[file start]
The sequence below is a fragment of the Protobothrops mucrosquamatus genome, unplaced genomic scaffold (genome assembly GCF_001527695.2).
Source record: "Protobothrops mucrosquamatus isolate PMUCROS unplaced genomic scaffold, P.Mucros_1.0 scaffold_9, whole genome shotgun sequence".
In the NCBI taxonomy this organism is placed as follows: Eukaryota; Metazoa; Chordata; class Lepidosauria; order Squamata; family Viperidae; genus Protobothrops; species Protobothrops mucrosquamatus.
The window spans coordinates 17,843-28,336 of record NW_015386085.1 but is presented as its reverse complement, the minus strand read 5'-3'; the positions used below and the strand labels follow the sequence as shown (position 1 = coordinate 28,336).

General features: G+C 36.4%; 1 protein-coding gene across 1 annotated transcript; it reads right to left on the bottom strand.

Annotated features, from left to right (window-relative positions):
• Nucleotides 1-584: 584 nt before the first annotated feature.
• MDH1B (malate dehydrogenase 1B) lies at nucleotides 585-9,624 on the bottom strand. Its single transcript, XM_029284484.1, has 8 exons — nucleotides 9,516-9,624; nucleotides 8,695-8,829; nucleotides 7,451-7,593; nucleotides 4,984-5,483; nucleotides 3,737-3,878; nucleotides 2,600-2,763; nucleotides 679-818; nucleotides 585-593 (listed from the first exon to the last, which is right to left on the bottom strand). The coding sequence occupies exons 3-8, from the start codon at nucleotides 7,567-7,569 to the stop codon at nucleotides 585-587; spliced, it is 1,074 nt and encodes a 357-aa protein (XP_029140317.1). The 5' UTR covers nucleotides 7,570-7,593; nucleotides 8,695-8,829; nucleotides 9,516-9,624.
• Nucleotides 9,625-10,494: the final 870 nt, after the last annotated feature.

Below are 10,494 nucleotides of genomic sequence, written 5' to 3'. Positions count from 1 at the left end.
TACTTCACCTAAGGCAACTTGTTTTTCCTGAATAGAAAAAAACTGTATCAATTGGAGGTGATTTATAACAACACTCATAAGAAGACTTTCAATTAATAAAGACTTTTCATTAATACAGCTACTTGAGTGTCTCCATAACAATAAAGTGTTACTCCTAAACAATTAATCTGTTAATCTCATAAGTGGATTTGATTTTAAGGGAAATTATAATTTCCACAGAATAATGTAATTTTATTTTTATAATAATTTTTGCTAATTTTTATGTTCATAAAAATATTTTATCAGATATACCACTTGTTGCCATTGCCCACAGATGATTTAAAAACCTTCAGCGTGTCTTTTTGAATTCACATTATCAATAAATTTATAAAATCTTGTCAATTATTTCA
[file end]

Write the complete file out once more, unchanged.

The sequence below is a fragment of the Protobothrops mucrosquamatus genome, unplaced genomic scaffold (genome assembly GCF_001527695.2).
Source record: "Protobothrops mucrosquamatus isolate PMUCROS unplaced genomic scaffold, P.Mucros_1.0 scaffold_9, whole genome shotgun sequence".
In the NCBI taxonomy this organism is placed as follows: Eukaryota; Metazoa; Chordata; class Lepidosauria; order Squamata; family Viperidae; genus Protobothrops; species Protobothrops mucrosquamatus.
The window spans coordinates 17,843-28,336 of record NW_015386085.1 but is presented as its reverse complement, the minus strand read 5'-3'; the positions used below and the strand labels follow the sequence as shown (position 1 = coordinate 28,336).

General features: G+C 36.4%; 1 protein-coding gene across 1 annotated transcript; it reads right to left on the bottom strand.

Annotated features, from left to right (window-relative positions):
• Nucleotides 1-584: 584 nt before the first annotated feature.
• MDH1B (malate dehydrogenase 1B) lies at nucleotides 585-9,624 on the bottom strand. Its single transcript, XM_029284484.1, has 8 exons — nucleotides 9,516-9,624; nucleotides 8,695-8,829; nucleotides 7,451-7,593; nucleotides 4,984-5,483; nucleotides 3,737-3,878; nucleotides 2,600-2,763; nucleotides 679-818; nucleotides 585-593 (listed from the first exon to the last, which is right to left on the bottom strand). The coding sequence occupies exons 3-8, from the start codon at nucleotides 7,567-7,569 to the stop codon at nucleotides 585-587; spliced, it is 1,074 nt and encodes a 357-aa protein (XP_029140317.1). The 5' UTR covers nucleotides 7,570-7,593; nucleotides 8,695-8,829; nucleotides 9,516-9,624.
• Nucleotides 9,625-10,494: the final 870 nt, after the last annotated feature.

Below are 10,494 nucleotides of genomic sequence, written 5' to 3'. Positions count from 1 at the left end.
TACTTCACCTAAGGCAACTTGTTTTTCCTGAATAGAAAAAAACTGTATCAATTGGAGGTGATTTATAACAACACTCATAAGAAGACTTTCAATTAATAAAGACTTTTCATTAATACAGCTACTTGAGTGTCTCCATAACAATAAAGTGTTACTCCTAAACAATTAATCTGTTAATCTCATAAGTGGATTTGATTTTAAGGGAAATTATAATTTCCACAGAATAATGTAATTTTATTTTTATAATAATTTTTGCTAATTTTTATGTTCATAAAAATATTTTATCAGATATACCACTTGTTGCCATTGCCCACAGATGATTTAAAAACCTTCAGCGTGTCTTTTTGAATTCACATTATCAATAAATTTATAAAATCTTGTCAATTATTTCA